If you’re a crypto investor, chances are you might have stumbled across the Crypto Fear and Greed Index on social media or in the news. The Crypto Fear and Greed Index is a metric designed to gauge the market sentiment of cryptocurrency at any given time.

It is important to understand the structure of the index, what it captures and what it tells you about the market so you can decide whether it’s an indicator you should pay attention to for your investment decisions.

What is the Crypto Fear and Greed Index?

The index generates a single number, between 1 and 100, with 1 indicating that the crypto market is in a state of extreme fear (meaning people are selling,) while on the other end of the spectrum, 100 indicates that the market is undergoing an extreme level of greed (meaning people are buying).

A general rule of thumb is that when the index value is at 1, this generally correlates to a buying opportunity. This is because the number 1 indicates “extreme fear” in the market, meaning people are afraid of buying at this time, and the price may be deflated as people stay away or sell over fears the crypto is going to lose value. As billionaire American investment guru Warren Buffett once said, “buy when there’s blood in the streets.”

Read more: 4 Tips to Maximize Your Crypto Investment

On the other hand, if the index is showing 100 it would be seen as “extreme greed” and would generally be interpreted as a sell signal. Think of this as a rush of people trying to get into a hot market at any price, as they want to get into a meteoric rise as investors saw with meme stocks in 2021. When prices rise quickly, there’s a chance prices will sharply reverse and fall just as fast.

To make this simple: When the Fear and Greed Index value is low, this may signal that the crypto price will increase, and when the index value is high, this could indicate the crypto price will soon move lower.

How the Fear and Greed Index is calculated
So how do they arrive at the final number? There are multiple factors that influence the ultimate output.

Volatility: The index compares volatility and max drawdowns (a drawdown is a decline in value) against the 30-day and 90-day average volatility and drawdown numbers. Higher volatility is considered fearful and increases the final output. Volatility represents 25% of the index value.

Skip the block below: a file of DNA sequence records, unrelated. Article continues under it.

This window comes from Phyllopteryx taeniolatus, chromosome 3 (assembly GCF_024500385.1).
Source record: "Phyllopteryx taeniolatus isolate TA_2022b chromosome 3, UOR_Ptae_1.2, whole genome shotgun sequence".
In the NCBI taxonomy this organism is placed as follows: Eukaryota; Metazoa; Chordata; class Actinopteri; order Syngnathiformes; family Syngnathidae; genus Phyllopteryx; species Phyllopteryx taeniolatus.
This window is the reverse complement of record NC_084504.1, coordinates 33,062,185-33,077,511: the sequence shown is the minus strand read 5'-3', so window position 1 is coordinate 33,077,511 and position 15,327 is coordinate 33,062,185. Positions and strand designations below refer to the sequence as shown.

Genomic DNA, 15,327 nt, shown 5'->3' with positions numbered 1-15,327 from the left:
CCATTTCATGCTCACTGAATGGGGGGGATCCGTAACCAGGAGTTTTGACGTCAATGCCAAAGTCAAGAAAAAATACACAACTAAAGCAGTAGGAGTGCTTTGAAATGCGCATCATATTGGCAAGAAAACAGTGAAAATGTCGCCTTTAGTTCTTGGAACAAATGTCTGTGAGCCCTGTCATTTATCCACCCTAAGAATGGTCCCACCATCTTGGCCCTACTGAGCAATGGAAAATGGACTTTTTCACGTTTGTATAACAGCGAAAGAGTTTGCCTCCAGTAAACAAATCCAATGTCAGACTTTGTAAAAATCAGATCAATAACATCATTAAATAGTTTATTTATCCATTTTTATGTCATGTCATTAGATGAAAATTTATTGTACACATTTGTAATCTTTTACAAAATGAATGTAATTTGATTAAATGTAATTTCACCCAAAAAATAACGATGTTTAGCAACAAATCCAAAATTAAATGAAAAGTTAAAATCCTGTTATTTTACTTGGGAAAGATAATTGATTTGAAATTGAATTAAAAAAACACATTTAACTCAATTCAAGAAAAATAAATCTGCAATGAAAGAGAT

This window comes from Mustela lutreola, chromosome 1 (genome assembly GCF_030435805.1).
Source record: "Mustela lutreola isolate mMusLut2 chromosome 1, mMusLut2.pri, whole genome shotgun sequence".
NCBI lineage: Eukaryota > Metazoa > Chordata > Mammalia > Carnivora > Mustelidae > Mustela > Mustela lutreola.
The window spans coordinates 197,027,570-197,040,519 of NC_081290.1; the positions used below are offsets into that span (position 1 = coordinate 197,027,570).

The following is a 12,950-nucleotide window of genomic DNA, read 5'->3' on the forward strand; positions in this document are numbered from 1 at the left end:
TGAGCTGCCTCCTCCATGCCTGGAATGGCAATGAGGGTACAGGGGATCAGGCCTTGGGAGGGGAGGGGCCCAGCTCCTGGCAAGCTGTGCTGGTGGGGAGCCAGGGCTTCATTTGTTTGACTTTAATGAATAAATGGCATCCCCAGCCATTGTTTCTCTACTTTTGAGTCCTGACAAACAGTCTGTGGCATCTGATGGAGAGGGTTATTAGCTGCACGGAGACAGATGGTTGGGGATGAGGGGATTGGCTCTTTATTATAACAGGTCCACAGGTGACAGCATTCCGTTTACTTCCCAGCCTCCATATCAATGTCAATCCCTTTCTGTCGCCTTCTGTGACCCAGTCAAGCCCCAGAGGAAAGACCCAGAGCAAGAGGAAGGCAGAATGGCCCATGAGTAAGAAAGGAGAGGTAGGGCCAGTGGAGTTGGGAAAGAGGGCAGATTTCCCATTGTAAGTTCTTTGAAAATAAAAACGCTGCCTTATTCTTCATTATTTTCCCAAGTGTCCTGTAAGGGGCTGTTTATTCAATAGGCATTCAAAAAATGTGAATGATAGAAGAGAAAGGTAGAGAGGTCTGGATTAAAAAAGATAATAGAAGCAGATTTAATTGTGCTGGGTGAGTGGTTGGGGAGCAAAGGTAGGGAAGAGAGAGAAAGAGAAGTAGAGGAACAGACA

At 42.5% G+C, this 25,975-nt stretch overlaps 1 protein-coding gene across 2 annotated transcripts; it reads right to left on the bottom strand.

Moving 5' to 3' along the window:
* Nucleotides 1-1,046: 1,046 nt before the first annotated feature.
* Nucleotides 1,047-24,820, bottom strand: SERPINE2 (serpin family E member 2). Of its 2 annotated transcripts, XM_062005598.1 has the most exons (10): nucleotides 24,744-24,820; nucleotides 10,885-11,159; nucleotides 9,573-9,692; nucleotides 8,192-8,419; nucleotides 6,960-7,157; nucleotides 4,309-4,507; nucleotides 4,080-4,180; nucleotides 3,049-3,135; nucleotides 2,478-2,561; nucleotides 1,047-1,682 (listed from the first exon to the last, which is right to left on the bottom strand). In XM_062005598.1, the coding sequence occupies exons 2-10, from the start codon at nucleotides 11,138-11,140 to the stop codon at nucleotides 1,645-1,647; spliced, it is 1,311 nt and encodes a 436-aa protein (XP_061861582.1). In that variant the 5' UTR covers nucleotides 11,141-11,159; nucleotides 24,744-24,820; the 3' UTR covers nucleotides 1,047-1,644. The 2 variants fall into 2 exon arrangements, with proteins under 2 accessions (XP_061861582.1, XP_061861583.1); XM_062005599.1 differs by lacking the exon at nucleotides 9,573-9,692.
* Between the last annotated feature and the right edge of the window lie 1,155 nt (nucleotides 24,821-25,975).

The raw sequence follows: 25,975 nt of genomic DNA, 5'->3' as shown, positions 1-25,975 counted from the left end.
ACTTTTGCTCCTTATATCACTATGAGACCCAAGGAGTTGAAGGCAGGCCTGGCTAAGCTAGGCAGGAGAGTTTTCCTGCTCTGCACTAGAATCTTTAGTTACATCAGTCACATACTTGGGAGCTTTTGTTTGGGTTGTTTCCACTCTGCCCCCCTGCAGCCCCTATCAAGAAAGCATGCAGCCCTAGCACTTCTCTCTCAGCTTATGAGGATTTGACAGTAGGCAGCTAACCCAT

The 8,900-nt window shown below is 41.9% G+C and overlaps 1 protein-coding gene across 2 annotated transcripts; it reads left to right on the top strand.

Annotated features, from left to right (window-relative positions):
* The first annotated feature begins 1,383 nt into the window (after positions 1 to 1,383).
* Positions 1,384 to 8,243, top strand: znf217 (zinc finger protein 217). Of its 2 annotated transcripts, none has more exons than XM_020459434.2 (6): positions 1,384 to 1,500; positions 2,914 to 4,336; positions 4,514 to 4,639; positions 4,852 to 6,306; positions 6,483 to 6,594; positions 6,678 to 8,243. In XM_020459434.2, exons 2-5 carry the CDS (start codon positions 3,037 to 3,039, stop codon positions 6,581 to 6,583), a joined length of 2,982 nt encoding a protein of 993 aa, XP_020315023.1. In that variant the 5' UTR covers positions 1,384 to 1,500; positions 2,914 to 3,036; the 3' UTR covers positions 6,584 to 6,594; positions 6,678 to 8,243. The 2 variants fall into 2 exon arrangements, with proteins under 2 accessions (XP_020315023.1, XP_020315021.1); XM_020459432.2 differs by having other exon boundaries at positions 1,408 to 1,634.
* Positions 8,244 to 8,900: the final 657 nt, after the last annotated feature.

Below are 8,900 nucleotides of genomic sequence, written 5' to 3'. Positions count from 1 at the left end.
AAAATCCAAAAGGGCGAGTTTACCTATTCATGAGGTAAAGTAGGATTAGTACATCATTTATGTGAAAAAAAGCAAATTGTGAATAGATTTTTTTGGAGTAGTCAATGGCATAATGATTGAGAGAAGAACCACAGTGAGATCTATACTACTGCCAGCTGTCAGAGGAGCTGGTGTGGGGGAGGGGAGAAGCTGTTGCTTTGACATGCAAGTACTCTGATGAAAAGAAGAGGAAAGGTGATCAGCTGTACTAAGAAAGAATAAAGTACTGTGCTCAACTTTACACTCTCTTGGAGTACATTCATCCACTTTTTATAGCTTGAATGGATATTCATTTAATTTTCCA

Momentum/volume: The index measures the current momentum and volume of the bitcoin market. Again, against the 30-day and 90-day averages. High volume and momentum are seen as negative metrics and increase the final index output. Momentum/volume represents 25% of the index value.
Social Media: The index tracts mentions and hashtags for bitcoin, and compares them to historical averages. Higher mentions and hashtags are interpreted as increased market involvement and lead to an increase in the final index output. Social media represents 15% of the index value.
Surveys: The index conducts large, market-wide surveys on a weekly basis. Usually, there are 2,000-3,000 participants in each survey. More enthusiastic survey results drive the index higher, pointing to market greed prevailing. Surveys represent 15% of the index value.
Dominance: The index measures bitcoin dominance in the overall market. The higher the bitcoin dominance, the more fearful the market – as interpreted by the index. As alternative coins gain market share, the market is acting courageously and not fearfully. The lower the bitcoin dominance, the greedier the market is becoming. Dominance represents 10% of the index value.
Trends: The index includes Google trend numbers in the final value. The higher the search interest of cryptocurrency becomes; the higher amount of greed is seen in the market. Trends represent 10% of the index value.
Is the Fear and Greed Index reliable?
The question becomes: Does the fear and greed index provide insight into the future price of cryptocurrency? LookIntoBitcoin.com has charted the Crypto Fear and Greed Index against the bitcoin price, going back to 2018.

The price and index value seem to be quite correlated – albeit over a relatively short period of time. A higher bitcoin price seems to have led to a higher Fear and Greed index value.

There are a few things to consider when using the Fear and Greed Index as a trading indicator. Ask yourself a few important questions:

Am I a trader or a long-term investor? If you are a trader and constantly moving in and out of crypto positions, you might gain insight from following the index value. If you are a long-term investor, actively trading might result in you missing major rallies and ultimately decreasing your total return.
Have I thought about my tax strategy regarding cryptocurrency? If you’re actively trading, either day trading or swing trading crypto based on technical indicators such as the Fear and Greed Index, you’re more prone to short-term capital gains tax (the same as income tax) on your gains. It is crucially important to factor this into your trading decisions.
Am I a fundamental or technical trader? The Fear and Greed Index is a technical indicator. It does not consider any fundamental factors of cryptocurrency in its final output. If you are investing in cryptocurrency based on a macroeconomic outlook, for example, it’s easy to argue that the Fear and Greed Index is entirely irrelevant to your investment thesis.

Source https://www.coindesk.com/learn/the-crypto-fear-and-greed-index-explained/

By block head

Block Head is a blockchain journalist.